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|Star Trek: Deep Space Nine episode|
|Directed by||Mike Vejar|
|Featured music||Jay Chattaway|
|Cinematography by||Jonathan West|
|Original air date||February 24, 1999|
"Badda-Bing Badda-Bang" is the 165th episode of the syndicated American science fiction television series Star Trek: Deep Space Nine, the 15th episode of the seventh season. It's a Holodeck show in the style of this science fiction franchise, this time in one of Quark's holosuite's on Deep Space Nine, and featuring the self-aware hologram Vic Fontaine played by James Darren
Set in the 24th century, the series follows the adventures on Deep Space Nine, a space station located near a stable wormhole between the Alpha and Gamma quadrants of the Milky Way Galaxy. In this episode, a surprise change programmed into Vic's (James Darren) lounge by the designer, Felix (a friend of Dr. Bashir), turns the lounge into a mob-owned casino and burlesque where Vic is no longer welcome. This has many guest stars filling in various holodeck characters that play opposite the main Deep Space Nine cast
Julian Bashir and Miles O'Brien enjoy an evening at Vic Fontaine's, when the program suddenly changes into a noisy cabaret. Frankie Eyes, Vic's longtime rival, shows up to throw Vic out. Bashir and O'Brien try to delete Frankie or freeze the program, but it doesn't work.
After Frankie fires Vic, the crew learns that Frankie was written into the holosuite program by Vic's designer, Felix. Upset by Frankie's treatment of Vic, and by the knowledge that the lounge's atmosphere will now change, the crew decides it must rid the program of Frankie. But to accomplish this task, they realize, he must be eliminated in a way that is period-specific to Fontaine's era: circa 1962. They cannot simply rewrite the program because that would result in Vic forgetting all the experiences that he has shared with the crew up to this point. The task takes on greater urgency when Vic is beaten up.
Vic reveals that he was assaulted by Frankie's bodyguard, Tony Cicci. Eager to discover Frankie's weak spot, Odo and Kira go undercover in the casino to do some research. Frankie takes a liking to Kira, and while the two flirt, Odo learns that Frankie works for crime boss Carl Zeemo, who expects to receive from Frankie a large skim of the hotel's huge daily profits. The crew hatches a plan to rob the casino, hoping it will cause Zeemo to bump off Frankie in retaliation.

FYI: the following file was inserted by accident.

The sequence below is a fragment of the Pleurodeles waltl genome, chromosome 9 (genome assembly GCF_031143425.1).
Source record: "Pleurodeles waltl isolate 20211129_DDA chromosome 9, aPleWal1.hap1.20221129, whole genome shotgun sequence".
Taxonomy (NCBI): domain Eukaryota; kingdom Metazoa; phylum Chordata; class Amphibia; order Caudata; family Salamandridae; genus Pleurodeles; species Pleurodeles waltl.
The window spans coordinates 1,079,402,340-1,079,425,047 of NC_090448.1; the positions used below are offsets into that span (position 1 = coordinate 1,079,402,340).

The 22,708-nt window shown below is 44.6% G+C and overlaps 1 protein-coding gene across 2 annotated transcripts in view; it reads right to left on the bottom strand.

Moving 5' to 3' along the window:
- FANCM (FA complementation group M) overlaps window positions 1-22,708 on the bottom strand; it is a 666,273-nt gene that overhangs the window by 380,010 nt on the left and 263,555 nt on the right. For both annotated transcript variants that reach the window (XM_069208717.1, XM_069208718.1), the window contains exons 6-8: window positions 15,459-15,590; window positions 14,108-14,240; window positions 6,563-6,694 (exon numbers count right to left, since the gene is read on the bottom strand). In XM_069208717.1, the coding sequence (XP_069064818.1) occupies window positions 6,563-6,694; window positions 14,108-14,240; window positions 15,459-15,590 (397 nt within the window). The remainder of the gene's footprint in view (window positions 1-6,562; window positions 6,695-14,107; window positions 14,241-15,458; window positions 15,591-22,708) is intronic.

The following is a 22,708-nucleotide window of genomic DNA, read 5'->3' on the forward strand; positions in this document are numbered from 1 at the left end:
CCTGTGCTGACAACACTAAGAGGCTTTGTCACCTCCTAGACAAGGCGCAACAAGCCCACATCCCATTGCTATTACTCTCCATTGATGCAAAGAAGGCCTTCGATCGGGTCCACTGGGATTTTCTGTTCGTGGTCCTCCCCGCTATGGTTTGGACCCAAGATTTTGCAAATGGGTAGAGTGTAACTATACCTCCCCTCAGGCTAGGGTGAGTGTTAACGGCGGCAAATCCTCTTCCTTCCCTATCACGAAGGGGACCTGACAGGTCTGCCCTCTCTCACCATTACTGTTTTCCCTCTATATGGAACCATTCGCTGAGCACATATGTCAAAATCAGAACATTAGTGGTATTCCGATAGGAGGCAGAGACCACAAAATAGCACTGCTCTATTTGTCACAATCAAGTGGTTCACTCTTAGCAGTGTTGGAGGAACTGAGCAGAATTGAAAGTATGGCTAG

The plot is set in motion when the crew infiltrates the casino staff, and Vic convinces Frankie to let him bring his high rolling contacts into the casino — who, unbeknownst to Frankie, are Starfleet officers. Meanwhile, Benjamin Sisko resents Kasidy Yates' participation in the plan, admitting he has not visited Vic's because of how blacks were treated in Las Vegas in the 1960s. She urges him to reconsider, citing the comfort she and Jake have both felt in the lounge, and soon Sisko agrees to play a pivotal role as a big-money gambler.
Vic walks the crew through their complex plan, to be executed the following night before Zeemo arrives. A security guard makes a phone call at the same time each night which allows them only eight minutes to pull off the heist. Though all crew members are well-prepared for their roles, the actual evening presents several glitches to the plan — most notably when Nog discovers that the lock on the safe is of a different type than expected. While he struggles to crack the lock, Zeemo arrives a day early to pick up his cash.
Noticing Zeemo's premature entrance, Vic does his best to stall him, while the other crew members fabricate enough stories and distractions to allow a successful Nog and Odo to slip away with the cash. After Zeemo discovers an empty safe, his thugs lead Frankie and Cicci out of the casino while reaching for the guns under their lapels — leaving Vic to his cherished role as lounge singer and the crew to theirs as satisfied patrons.
The atmosphere of the lounge changes back to the way it was originally. Vic takes the stage with his own band back, and calls up Captain Sisko, who joins him in a duet of "The Best Is Yet to Come".
Actor Robert O'Reilly normally appears in the recurring role of Klingon Chancellor Gowron on the series. For this episode, he plays a holographic human working in the count room of the casino, and is credited as actor “Bobby Reilly” in the opening guest appearances credits. O’Reilly’s fellow “Klingon” portrayer, J. G. Hertzler, did a similar name variation, for similar reasons, in the previous episode.
This had Nielsen ratings of 4.1 points when it was broadcast on television in 1999, equating to over 4 million television viewers at that time. In 2018, it had rating of 8.3/10 on 159 ratings at TV.com.
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